and sufficient head to generate electricity estimated to 70kW for the run-of-river scheme. The proposed project will focus on provision of electricity for consumptive and productive uses in Zege village and the neighboring villages. Moreover, the project will also contribute to the countrys programme on rural electrification coverage.

The project core activities involve constructing a micro hydro power plant with power output capacity of 70 kW and installation of the local mini-grid and distribution lines to the targeted consumers (households, social services, institutions and small enterprises). Households will be billed according to the loads connected to the mini-grid, independent metering will be installed to each commercial customers so as to simplify monthly electricity revenue collection in accordance with electricity usage. The revenue accrued from customers will be used for maintenance of the plant and village development activities. This project activity also contemplates the production of clean power that will contribute to reduce dependence on imported kerosene and reduce greenhouse gases emission specifically CO2, which would have occurred otherwise, in the absence of this project.

3.

Project Site Profile

Zege village is located around 30 km northeast of Korogwe township in Usambara Mountains, Korogwe District Tanga Region. Korogwe is one of the six districts of Tanga Region and is situated roughly 4038 to 4057 S and 38029 to 38037 E. The district has a total land area of about 3,500 sq.km. It bordered by Kilimanjaro Region to the northwest, Lushoto to the northeast and Muheza districts to the east respectively. The district is mountainous with meandering valleys and elevation that ranges from 500 to 1700 metres above the sea level. It has a mountain climate with a maximum temperature ranging between 200C to 250C and a minimum temperature range of 150C to 210C rainfall is extremely variable, ranging from 12mm to 1500mm per year. Mountaneous area of Korogwe is covered with forests and has a number of indigenous protected forests. It is administratively divided into 4 divisions, 21 wards and 230 villages. 2002 census showed a population of 419,970 of whom 54.3% are women.

The village has 3118 people, 607 households, 2 primary schools, 1 nursery school, 3 mosques and 3 churches. The main economic activity of this area is agricultural based, with various crops like spice, coffee, banana, maize, vegetables and fruits being cultivated. Nonagricultural enterprises include retail shops, food vending in small outlets, tailoring, and local beer brewing and grain milling. This milling enterprise is powered by hydro and it was constructed in 1994 by the Catholic Church. The energy solution for lighting for most of the villagers is kerosene, dry cell battery for radio and firewood for cooking. Other important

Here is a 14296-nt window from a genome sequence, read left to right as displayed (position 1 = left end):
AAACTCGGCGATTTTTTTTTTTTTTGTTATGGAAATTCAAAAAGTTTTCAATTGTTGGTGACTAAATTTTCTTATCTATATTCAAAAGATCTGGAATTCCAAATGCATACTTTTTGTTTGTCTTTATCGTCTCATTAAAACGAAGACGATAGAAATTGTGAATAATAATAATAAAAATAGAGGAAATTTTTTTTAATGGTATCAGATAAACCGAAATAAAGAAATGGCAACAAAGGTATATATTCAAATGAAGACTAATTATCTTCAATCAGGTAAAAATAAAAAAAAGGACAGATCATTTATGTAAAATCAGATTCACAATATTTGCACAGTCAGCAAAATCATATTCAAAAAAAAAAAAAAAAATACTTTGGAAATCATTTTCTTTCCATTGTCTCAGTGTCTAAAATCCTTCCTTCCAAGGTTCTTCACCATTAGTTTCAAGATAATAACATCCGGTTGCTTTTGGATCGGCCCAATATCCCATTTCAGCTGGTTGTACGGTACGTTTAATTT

services like refrigeration and TV are not available due to lack of electricity. According to national rural electrification master plan there is no plan to extend the grid to the village in the near future.

Figure 2: Map of Tanzania showing the location with mini hydropower potential

4.

Project Ownership

Tanzania Traditional Energy Development and Environment Organisation (TaTEDO) is the sole owner and main project developer, with room of other participating stakeholder to come in. TaTEDO is a sustainable energy development national non-governmental organisation based in Dar es Salaam, Tanzania with activities in several districts, and more than fifteen (15) years experience actively involved in sustainable energy development projects and programmes especially in rural areas. The organisation was established in 1990 as a non profit sharing organisation for spearheading development of sustainable energy technologies and services while conserving the environment. TaTEDO will implement the project in partnership with Zege villagers.

TaTEDO will provide technical expertise, overall management and also monitor development and performance of the project during its lifetime. TaTEDO has strong experience and capability of micro hydropower designing and installation. In 2006, TaTEDO in collaboration by UNIDO did design, construct and undertake installation of micro hydro plant at KINKO village located within the same locality with the proposed project area (Zege village). The construction of a 10kW KINKO plant went in line with supplying electricity to 100 houses as initial installation. The contact person for TaTEDO is Mr. Estomih Sawe, who is also the TaTEDO Executive Director. (CV attached)

5.

OPPORTUNITY Customer description

The targeted customers are household, institutions, businesses and small medium enterprise that will be started as a result of this project. Based on interviews conducted with villagers, village leaders and other participating stakeholders during feasibility study it was revealed that 60% of households are willing and able to pay their monthly electricity bills at a cost of USD 3 per month and 40% of households are willing and able to pay USD 5 per month. Businesses and SMEs were willing and ready to pay for electricity services charges up to USD 8 per month. Other potential customers are earmarked to come for the six neighbouring villages of Manka, Mbaghai, Nkamai, Kwefingo, Msasa and Kwafunda. Successful implementation of this is intended to benefit more than 300 households. Presence of electricity to this village will result into income generating small enterprises like hair cutting and beauty salons; saw milling machines, etc, thus creating jobs and income to the villagers. The potential of agro-processing industries is high since the area is endowed with a lot of fruits. Consequently, the situation will create jobs for the villagers and for the near by villages nearby the site.